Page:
CONROY: It corrects the record. So in the Standing Orders, if you’ve misled the Parliament, you have an obligation to correct the record as soon as possible, and that was quite obviously a lie the minute it left his mouth. So the easiest thing he could have done was come back into the House after Question Time and spent 30 seconds correcting the record. I am absolutely confident Labor would have facilitated that. Instead he waited until Parliament had basically risen for the night and sent a letter to the Clerk. It was the coward’s way out.
JOURNALIST: What do you make of the new part-time industrial relations proposals that are out today that would reduce some overtime rates for part-time workers?
CONROY: Well we haven’t seen the legislation, apparently the legislation won’t even be released until tomorrow. So we will see what’s in the detail but I am very worried about what’s being reported in this legislation. For example, if there’s no true and reasonable path for casuals to become permanent, then this legislation is a failure.
The other part I want to address on that legislation is this so-called ruling out of double dipping by casual workers getting entitlements like sick leave and annual leave. This is really relevant to my region because the test cases where the Federal Court ruled against employers were coal miners, particularly in my region of the Hunter Valley where what was established was that these coal miners weren’t casuals. They were working regular shifts, side-by-side with permanent full-time workers and they were getting paid less. There was no double dipping. They were getting paid less than full-time coal miners, but they weren’t getting annual leave and sick leave. So this is not double dipping. This is a Government attacking the working rights of Australians, particularly coal miners where we’ve got the scourge of labour hire where using false casualisation means that workers in my community are dudded and that must end.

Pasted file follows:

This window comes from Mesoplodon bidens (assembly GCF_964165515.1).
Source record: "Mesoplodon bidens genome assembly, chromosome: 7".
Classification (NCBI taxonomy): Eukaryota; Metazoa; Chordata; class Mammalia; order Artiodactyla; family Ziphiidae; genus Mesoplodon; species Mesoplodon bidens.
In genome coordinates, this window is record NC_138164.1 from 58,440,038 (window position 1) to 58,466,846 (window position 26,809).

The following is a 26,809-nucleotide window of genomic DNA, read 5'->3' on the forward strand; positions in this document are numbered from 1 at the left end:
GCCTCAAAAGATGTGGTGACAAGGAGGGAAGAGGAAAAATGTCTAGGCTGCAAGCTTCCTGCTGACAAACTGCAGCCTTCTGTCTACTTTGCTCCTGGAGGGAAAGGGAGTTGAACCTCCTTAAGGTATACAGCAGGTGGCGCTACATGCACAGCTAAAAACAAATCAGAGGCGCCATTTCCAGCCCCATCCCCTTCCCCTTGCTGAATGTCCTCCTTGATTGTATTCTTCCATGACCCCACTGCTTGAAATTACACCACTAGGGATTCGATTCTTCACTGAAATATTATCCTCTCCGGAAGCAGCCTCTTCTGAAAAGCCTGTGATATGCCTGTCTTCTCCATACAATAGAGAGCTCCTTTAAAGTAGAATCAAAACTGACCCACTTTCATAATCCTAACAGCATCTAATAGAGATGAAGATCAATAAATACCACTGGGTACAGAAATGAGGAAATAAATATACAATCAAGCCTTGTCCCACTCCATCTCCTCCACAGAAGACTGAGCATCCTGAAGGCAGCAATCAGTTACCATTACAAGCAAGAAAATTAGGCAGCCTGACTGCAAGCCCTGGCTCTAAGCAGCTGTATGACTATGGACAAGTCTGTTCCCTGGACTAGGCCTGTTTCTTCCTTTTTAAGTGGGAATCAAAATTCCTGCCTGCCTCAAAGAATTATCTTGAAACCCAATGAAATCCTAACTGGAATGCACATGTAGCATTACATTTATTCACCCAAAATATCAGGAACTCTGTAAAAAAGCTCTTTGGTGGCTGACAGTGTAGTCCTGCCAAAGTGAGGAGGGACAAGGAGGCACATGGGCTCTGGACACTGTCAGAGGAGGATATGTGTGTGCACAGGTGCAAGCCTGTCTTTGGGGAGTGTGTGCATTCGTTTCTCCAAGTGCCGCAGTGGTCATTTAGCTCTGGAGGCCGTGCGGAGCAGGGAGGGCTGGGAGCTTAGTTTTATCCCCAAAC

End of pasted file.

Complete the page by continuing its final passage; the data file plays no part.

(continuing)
JOURNALIST: But in that particular example, wouldn’t the Government’s new legislation mean that after a year the casuals in that particular mine would have the option if they’re working full-time hours of becoming a permanent employee?
CONROY: No. Well based on the public information we’ve got, and I’ll stress we still don’t have the legislation, that’s how ridiculous this is, but on the public information, what will occur is that the employer has to do it if it’s reasonable. If they decide it’s not reasonable, the worker doesn’t get made permanent. And secondly, if the worker wants to appeal it, instead of going to the Fair Work Commission, they have to pursue it through the Federal Court, and I’m yet to meet a casual worker who’s got tens of thousands of dollars spare to pay for barrister fees. So this is clearly a diminution of workers rights cloaked up in some sort of casual rights.
JOURNALIST: And what do you make of the Government’s plan to allow the CFMEU to break up into individual unions? This has been talked about over the weekend.
CONROY: We’ll have a look at the legislation. It hasn’t gone through Caucus. I’m anticipating we will discuss it today. Look my starting position is if a collective group of workers express their preference to move away from a particular union structure then that should be facilitated as long as it’s not an attack on the collective bargaining and collective rights of Australian workers. But we will see what Caucus comes up with.
Thanks guys, have a good day.